I don’t think I’ve mentioned it before, but the car Evan drives is one he built himself. It looks very much like the Homer-Simpson-designed vehicle that bankrupted Homer’s brother’s car company, if you added glowing neon racing stripes to the side. It also goes very very fast.
We take off with the cops in hot pursuit. It’s a contest! I’d thought it was strange that Evan, an alien-hating mad-scientist hunted by the law as a terrorist, used one of his +3 slots for the Drive skill, but it turns out to be surprisingly useful for a wanted criminal to be good at getting away.
With a sudden turn onto a vacant lot (and two very good rolls) we leave the cops behind and return to Evan’s house with a little girl who was not nearly as traumatized as you would expect from being waken in the wee hours by a gunfight on her street, crammed into a strange car with desperate, terrified people, pressed down on the floor of said car while her father leaned out the window and laid down suppressing fire at the pursuing vehicles while sirens where wailing everywhere, and finally dragged into Evan’s bachelor pad/terrorist cell/lab. Luckily, Travis knows how to sooth people, too, and he calms her down fairly quickly.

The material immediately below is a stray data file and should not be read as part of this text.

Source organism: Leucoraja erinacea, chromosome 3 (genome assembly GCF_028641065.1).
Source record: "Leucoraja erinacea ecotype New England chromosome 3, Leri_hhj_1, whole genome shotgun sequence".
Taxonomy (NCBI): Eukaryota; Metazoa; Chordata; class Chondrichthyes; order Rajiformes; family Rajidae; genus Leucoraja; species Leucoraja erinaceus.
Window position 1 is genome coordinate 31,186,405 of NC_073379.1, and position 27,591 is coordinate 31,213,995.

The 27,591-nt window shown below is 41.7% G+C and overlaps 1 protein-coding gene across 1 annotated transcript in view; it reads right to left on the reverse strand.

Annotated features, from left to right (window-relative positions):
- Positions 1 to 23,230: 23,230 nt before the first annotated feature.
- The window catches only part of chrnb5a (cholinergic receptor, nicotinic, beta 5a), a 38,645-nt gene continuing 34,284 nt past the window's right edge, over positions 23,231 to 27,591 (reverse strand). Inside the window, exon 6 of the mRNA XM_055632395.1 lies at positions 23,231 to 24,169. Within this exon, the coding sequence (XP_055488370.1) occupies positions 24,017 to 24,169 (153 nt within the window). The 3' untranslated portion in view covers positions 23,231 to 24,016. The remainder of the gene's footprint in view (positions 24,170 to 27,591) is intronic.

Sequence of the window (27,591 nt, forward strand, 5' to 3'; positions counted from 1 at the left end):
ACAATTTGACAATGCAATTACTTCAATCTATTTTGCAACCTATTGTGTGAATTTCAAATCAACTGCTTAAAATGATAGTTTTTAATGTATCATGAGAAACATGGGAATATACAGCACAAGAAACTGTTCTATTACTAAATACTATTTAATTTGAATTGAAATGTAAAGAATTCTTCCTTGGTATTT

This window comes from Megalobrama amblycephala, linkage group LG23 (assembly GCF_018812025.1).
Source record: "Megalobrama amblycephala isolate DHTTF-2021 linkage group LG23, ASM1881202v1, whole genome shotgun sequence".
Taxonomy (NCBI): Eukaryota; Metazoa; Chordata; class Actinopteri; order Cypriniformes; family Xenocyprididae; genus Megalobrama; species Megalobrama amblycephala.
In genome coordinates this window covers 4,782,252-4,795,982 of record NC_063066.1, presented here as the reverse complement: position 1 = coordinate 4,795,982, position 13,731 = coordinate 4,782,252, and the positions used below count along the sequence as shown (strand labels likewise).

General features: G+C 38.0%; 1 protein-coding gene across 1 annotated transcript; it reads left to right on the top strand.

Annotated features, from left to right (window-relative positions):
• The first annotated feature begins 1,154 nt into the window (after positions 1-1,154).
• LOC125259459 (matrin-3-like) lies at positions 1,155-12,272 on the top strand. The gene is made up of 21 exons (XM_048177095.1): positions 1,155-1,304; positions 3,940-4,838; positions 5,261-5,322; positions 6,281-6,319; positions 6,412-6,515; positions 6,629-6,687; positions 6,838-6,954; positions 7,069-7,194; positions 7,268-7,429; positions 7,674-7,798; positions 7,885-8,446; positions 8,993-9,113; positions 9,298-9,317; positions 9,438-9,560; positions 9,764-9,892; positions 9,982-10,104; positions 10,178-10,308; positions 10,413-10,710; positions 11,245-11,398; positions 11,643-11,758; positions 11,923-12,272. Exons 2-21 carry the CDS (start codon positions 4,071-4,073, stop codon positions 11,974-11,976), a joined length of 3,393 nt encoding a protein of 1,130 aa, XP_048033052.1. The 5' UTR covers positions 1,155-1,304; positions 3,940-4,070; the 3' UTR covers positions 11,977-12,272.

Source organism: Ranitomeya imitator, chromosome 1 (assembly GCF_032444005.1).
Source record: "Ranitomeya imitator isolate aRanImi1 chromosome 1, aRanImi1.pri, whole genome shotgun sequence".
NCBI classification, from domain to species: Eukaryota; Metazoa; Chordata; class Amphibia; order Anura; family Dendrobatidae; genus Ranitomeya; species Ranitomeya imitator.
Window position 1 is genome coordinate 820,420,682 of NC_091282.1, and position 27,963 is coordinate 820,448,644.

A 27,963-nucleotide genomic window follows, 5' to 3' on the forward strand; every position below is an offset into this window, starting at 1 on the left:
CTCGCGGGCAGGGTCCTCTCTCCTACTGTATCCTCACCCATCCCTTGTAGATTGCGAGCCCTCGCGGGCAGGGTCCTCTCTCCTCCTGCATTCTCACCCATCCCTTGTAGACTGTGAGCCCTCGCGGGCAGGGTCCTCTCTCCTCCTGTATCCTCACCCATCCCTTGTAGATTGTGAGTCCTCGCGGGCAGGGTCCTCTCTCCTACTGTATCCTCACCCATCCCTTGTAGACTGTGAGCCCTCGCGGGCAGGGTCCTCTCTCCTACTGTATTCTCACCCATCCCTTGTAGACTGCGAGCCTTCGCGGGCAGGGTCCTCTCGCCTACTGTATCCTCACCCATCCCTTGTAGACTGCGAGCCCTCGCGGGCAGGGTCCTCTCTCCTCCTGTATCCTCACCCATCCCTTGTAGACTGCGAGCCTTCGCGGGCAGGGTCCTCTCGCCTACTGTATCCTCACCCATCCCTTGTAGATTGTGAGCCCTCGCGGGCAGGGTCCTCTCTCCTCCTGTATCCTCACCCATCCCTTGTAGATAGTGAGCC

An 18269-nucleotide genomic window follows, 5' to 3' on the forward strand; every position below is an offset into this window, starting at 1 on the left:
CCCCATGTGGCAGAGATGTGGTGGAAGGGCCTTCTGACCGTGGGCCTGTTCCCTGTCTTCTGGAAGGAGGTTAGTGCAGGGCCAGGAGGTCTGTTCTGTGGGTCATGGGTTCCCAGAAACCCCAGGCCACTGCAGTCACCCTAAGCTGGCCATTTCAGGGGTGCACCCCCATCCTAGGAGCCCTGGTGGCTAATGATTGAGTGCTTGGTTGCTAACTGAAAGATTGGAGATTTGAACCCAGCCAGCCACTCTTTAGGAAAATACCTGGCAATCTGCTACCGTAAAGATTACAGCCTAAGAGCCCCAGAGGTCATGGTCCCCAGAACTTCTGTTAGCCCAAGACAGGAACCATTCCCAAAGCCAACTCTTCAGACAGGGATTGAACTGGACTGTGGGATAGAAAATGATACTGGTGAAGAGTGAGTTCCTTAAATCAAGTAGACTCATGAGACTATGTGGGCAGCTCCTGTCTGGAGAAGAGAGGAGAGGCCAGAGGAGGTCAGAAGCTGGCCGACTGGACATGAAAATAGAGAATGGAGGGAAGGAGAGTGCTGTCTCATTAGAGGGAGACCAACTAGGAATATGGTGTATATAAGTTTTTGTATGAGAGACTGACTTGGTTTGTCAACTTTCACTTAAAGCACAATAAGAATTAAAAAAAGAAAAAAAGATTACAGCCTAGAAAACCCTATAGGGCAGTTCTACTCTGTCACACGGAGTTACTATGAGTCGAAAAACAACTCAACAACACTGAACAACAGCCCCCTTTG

Walt nervously asks Evan to test her DNA, and what do you know? She’s got some alien stuff mixed in there, too. What’s more, unlike Walt, she has only two months to live. If he doesn’t find the cure for her by then, his little daughter dies.
Stakes! We got ‘em.
Travis receives a phone call from his sister. She’s concerned that one of his brothers (he has as many siblings as the plot requires) is really pissed at him, and wants him to be careful. Travis, at least, now has the name of the family member who tried to kill Walt. He asks his sister to set up a meeting with good old dad, since he’s not on speaking terms with the head of Roman Industries anymore.
Oh! And Evan finds a bit of the Aberrant’s blood on his cube, and he runs some tests on it. It turns out that, while the Gen-Ens have some alien DNA, the Aberrants are 100% terrestrial. Wildly distorted, yes, but they’re people.